Tagg's a terrible sheep dog.
At least thats how I felt Sunday. We had a great day on sheep last Wednesday, and then Sunday was godawful. Everything went wrong. She ran straight into the sheep, she wouldn't down, she created chaos and helter-skelter sheep craziness. It was bad.
Online all these puppies her age are perfect: beautiful outruns, nice rate. Their owners aren't waving sticks as they crash through them and make an unholy sheepastrophe. She must not be that good.
She's been herding for one month. She's days shy of her first birthday. And I'm thinking maybe she'd make a good flyball dog, or disc.
Of course this is madness! Of course one crappy run does not mean her entire future is in shambles. But that's how it feels, especially with social media breathing down our necks with perfect puppies and dogs executing perfect everything!
It's hard sometimes to remember that training isn't linear. Tagg's next training session won't necessarily be better than her last, and next week we may have endless struggles. Next month may not look better than this month. But it's all ok. It's all part of the journey. The rocky, messy, tripping and needing bandaids journey that is dog training.
Tagg is a lovely dog. But she is a pup. And just as I figure one thing out, there's a hole somewhere else that causes all of our progress to seemingly spill onto the floor! This is why we take time. This is why we build a solid foundation. This is why we don't move on until our foundations are unshakable, until our bucket is layers and layers thick.
So how do we move forward from an utter car wreck of a training session? How do we recover and climb back onto our feet and carry on?
Here are six tricks I use to save me from my feelings of hopeless doom:
1) Remember social media isn't real. No one looks perfect every day. No one has amazing travel experiences every day. No puppy is perfect (except mine!). Social media is curated. people don't share the absolute shambles of a training session for fear that the trolls will eat them alive, or if they're professionals, people will think they're incompetent. Social media is scary! People lurk everywhere with the sole purpose of tearing other people down. Because of this, people, especially when it comes to animals, are rightfully cautious.
2) It's just one day! Whether your dog is 8 weeks, 8 months, or 8 years old, it's just one day! Look at everything that has come before! Look how far you've traveled. Take a breath, put your negative thoughts into your pocket and walk on. There's always tomorrow.
3) Video tape your sessions! Yes! The crazed mania sheep chasing spectacular is caught on film! This is great news! Because even though right afterward, I couldn't even look at the video, it was still there. I didn't need to visit that wreck right away. I knew what it looked like. But did I? Really? I remembered certain moments, and I remembered a crazed blur of galloping hooves and frothy dog spittle, but did I really know what went down? Where the holes were? Why everything went the way it did? No. Not really. I certainly had ideas, but until I pulled on my boots and poured myself a drink and forced myself to watch it a few days later, I really didn't know. You can't fix what you don't know!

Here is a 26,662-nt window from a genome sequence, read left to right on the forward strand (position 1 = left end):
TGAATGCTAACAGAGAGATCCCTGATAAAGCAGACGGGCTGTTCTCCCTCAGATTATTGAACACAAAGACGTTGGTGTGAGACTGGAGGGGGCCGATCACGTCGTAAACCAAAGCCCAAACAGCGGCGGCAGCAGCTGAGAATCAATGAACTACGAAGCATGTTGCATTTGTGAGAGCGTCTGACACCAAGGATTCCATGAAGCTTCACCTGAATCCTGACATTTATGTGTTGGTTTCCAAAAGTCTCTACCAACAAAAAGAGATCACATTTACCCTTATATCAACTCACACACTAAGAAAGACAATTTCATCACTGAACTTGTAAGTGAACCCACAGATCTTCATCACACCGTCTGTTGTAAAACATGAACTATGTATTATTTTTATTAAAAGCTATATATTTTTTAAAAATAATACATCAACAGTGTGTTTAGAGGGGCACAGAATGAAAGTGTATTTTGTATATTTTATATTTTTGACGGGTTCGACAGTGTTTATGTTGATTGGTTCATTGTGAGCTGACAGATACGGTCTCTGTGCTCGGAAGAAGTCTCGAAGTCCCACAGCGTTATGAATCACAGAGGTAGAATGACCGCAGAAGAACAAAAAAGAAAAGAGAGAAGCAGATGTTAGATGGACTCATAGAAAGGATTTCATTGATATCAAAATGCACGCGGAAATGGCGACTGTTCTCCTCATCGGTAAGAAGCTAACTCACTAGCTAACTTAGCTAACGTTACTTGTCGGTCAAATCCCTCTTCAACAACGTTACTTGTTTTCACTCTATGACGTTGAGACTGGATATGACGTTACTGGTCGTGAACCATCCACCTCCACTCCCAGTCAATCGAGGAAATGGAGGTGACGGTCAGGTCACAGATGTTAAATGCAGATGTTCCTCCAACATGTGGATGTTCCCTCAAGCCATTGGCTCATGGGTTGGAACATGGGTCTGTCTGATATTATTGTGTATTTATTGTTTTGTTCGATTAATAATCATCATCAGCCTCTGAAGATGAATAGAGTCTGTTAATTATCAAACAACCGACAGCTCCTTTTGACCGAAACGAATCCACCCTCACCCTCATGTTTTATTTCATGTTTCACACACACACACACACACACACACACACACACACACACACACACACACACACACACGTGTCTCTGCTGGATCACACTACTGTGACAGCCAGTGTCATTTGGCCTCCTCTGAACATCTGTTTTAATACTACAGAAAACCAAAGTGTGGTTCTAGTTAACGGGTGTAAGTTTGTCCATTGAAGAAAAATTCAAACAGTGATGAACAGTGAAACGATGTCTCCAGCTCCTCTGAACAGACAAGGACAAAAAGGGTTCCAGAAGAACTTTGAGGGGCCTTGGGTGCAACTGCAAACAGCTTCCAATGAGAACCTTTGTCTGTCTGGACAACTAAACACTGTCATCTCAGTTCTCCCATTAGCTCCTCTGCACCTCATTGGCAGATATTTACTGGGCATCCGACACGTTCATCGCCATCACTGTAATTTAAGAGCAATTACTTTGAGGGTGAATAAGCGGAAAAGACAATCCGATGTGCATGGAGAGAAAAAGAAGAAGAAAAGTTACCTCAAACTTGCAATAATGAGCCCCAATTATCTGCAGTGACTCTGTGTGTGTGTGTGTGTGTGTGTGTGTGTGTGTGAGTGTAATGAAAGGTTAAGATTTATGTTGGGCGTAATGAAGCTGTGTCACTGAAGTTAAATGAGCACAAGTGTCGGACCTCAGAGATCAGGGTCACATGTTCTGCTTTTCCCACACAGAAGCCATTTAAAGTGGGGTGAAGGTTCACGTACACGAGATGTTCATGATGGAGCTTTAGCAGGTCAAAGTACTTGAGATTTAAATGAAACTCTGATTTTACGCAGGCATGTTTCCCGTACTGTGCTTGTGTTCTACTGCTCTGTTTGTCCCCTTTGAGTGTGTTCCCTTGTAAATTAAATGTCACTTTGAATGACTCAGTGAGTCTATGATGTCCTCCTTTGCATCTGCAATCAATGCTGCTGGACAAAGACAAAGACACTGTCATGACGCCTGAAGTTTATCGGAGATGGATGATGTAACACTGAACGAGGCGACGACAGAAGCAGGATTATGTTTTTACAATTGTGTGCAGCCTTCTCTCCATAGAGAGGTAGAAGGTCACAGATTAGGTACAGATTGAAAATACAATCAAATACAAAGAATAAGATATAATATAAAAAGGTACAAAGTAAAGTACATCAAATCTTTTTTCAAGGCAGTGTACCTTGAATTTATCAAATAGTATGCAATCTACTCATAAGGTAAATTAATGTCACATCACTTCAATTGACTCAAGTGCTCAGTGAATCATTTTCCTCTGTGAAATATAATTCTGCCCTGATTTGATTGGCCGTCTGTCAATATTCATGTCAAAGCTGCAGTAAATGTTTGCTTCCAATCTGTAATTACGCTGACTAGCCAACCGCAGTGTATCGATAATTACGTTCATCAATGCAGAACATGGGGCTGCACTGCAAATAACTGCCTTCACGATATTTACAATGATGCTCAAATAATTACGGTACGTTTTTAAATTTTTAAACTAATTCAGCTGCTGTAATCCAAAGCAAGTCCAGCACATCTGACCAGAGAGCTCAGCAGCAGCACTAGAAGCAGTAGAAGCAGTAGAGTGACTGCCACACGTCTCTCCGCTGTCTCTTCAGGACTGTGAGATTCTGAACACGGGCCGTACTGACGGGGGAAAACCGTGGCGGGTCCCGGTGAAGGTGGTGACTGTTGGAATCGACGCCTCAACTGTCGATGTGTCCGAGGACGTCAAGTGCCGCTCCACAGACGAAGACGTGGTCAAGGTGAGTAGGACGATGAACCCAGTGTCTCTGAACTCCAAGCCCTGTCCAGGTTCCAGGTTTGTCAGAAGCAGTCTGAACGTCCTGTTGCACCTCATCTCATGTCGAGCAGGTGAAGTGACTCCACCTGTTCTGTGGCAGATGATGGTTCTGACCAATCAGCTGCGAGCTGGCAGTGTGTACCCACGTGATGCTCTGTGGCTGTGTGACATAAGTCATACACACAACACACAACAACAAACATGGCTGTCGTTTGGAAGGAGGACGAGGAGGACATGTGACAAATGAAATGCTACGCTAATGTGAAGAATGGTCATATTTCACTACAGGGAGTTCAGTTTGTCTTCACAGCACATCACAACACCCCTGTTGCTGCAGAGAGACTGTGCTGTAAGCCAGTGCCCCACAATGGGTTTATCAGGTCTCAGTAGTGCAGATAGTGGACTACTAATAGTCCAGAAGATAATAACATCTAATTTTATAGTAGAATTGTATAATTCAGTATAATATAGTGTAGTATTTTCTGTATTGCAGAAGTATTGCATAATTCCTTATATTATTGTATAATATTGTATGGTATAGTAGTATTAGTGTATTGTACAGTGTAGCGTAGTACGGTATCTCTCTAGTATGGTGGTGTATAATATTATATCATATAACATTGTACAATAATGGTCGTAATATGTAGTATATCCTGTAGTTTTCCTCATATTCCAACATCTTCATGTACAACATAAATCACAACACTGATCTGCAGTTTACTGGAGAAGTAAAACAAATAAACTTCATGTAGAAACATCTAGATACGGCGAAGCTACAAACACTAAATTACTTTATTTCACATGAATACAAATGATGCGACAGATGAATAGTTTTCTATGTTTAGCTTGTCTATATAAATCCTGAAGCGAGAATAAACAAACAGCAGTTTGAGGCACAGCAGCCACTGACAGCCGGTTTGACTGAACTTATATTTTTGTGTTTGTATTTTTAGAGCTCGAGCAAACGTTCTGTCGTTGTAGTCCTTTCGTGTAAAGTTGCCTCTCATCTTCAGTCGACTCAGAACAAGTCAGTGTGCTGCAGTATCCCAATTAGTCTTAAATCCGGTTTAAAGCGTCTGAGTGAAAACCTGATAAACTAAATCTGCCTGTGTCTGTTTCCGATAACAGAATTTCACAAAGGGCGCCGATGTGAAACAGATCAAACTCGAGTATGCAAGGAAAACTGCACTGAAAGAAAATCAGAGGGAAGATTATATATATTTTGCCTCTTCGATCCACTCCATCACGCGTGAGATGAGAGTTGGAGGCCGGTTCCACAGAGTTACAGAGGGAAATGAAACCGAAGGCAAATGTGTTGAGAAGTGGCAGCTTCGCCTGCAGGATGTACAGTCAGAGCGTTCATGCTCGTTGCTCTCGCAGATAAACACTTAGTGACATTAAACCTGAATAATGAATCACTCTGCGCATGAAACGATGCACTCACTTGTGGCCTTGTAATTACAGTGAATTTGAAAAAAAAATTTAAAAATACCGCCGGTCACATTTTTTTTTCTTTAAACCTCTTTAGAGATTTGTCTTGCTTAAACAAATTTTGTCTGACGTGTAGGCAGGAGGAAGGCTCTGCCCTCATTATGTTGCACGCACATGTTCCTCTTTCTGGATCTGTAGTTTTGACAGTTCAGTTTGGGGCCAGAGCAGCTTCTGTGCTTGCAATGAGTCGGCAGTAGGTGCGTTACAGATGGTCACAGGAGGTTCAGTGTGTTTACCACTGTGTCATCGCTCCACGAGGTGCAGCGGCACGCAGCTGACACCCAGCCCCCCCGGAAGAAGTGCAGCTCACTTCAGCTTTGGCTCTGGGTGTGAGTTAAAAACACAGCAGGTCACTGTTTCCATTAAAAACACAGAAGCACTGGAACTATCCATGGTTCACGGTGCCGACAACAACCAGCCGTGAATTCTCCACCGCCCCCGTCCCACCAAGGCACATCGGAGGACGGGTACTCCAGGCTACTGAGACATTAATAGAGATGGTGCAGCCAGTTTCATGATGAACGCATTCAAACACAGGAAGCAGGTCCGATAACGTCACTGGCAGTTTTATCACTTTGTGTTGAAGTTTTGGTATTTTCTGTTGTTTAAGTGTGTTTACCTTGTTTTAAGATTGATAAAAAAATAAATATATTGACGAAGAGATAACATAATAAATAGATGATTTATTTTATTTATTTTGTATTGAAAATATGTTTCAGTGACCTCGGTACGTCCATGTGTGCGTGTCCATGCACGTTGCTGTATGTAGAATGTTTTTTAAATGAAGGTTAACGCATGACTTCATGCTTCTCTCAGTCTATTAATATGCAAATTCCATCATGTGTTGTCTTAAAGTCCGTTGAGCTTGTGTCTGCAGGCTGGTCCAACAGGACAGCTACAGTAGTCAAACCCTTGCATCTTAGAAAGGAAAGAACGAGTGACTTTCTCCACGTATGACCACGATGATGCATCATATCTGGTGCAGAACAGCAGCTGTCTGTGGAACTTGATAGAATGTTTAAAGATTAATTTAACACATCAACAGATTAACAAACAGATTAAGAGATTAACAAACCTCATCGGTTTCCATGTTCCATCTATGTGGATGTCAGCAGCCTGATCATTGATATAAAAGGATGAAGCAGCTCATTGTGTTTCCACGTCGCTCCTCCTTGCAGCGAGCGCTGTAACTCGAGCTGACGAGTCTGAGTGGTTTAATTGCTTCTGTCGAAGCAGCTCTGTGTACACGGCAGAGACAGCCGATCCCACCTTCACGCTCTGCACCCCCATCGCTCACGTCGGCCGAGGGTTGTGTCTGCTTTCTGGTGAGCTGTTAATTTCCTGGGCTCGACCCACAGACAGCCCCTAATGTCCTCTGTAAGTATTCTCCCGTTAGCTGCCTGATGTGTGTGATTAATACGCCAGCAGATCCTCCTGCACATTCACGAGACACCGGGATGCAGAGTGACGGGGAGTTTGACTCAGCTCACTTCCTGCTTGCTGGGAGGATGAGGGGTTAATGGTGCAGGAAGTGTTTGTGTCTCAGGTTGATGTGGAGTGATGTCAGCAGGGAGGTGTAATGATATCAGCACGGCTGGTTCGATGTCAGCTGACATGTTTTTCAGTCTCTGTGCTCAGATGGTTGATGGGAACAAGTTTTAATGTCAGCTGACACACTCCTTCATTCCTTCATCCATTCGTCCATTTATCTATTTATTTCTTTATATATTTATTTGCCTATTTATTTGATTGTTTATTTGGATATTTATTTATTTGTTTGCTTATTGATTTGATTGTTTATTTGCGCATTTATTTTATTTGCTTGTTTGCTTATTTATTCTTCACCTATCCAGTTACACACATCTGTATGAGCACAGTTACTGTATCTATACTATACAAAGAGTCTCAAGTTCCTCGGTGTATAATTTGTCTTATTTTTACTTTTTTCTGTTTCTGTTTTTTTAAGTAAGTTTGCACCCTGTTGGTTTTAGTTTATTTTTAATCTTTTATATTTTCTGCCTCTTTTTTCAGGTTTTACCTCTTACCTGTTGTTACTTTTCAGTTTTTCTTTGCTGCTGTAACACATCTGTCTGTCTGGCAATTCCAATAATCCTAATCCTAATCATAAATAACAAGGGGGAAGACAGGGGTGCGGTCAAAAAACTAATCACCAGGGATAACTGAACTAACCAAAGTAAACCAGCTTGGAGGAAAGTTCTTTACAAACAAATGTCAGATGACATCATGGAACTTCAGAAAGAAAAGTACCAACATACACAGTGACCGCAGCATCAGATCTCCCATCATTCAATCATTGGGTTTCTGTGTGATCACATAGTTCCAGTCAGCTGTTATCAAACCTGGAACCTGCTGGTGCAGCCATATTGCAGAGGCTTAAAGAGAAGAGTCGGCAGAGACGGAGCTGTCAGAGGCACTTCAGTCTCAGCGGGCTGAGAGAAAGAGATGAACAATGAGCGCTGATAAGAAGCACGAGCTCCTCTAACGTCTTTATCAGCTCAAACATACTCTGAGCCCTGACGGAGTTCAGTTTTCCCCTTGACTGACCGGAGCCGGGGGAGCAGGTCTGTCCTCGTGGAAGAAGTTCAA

4) Don't jump right back in. You need to give yourself time to process a really hideous training session. You need to let the emotional aspect drain away until you are left with zen realization that things will get better. If you jump back in when emotions are raw with an"I will fix this!" mentality you're going to make things worse. No dog needs to work every day. If it takes two days for you to settle down and let the emotions drift away, then so be it. Watch the video when you're ready. Watch it until, instead of feeling upset, frustrated and hopeless, you begin to look at it clinically. You begin to say, 'here's where I could have done this, or that'.
5) Have a plan, then back it down two notches!! Build on what you learned in the video, but realize as you set out to fix your training wrongs for all time and forever more, that your dog moved on literally seconds after the session. Your gungho approach may solve the problem you saw in the video, but it may make a whole new set for the dog you train two days later. Just because you're ready to fight last week's battles doesn't mean you'll face last week's dog!
6) Take time, slow down, enjoy the process. This isn't a race. No matter if your dog is a sport dog or your favorite hiking buddy, the time you take building a foundation that can withstand all the travails that come is worth far more than having a great looking dog with a zillion cool tricks that collapses into a mess at the first wrong turn or steep hill. Remember the journey? Think of beautiful winding country trails with birds calling overhead and the grass waving ever so gently. Think of cool evenings under a sky flecked with a million stars. You'll never be here again. I'll never get another chance to start Tagg's training off right. We'll never be here in this place together like this again. Don't rush. Breathe in the scents, put on your bandaids, and lets see where this road takes us.
Oh, and Tagg's next time out with the sheep? The sun broke through the clouds, and the butterflies flitted, and she was everything I knew she could be and more! Everything was magical and wonderful, and it felt like a moment frozen in time.
Here's a link to the Youtube Video from last Sunday.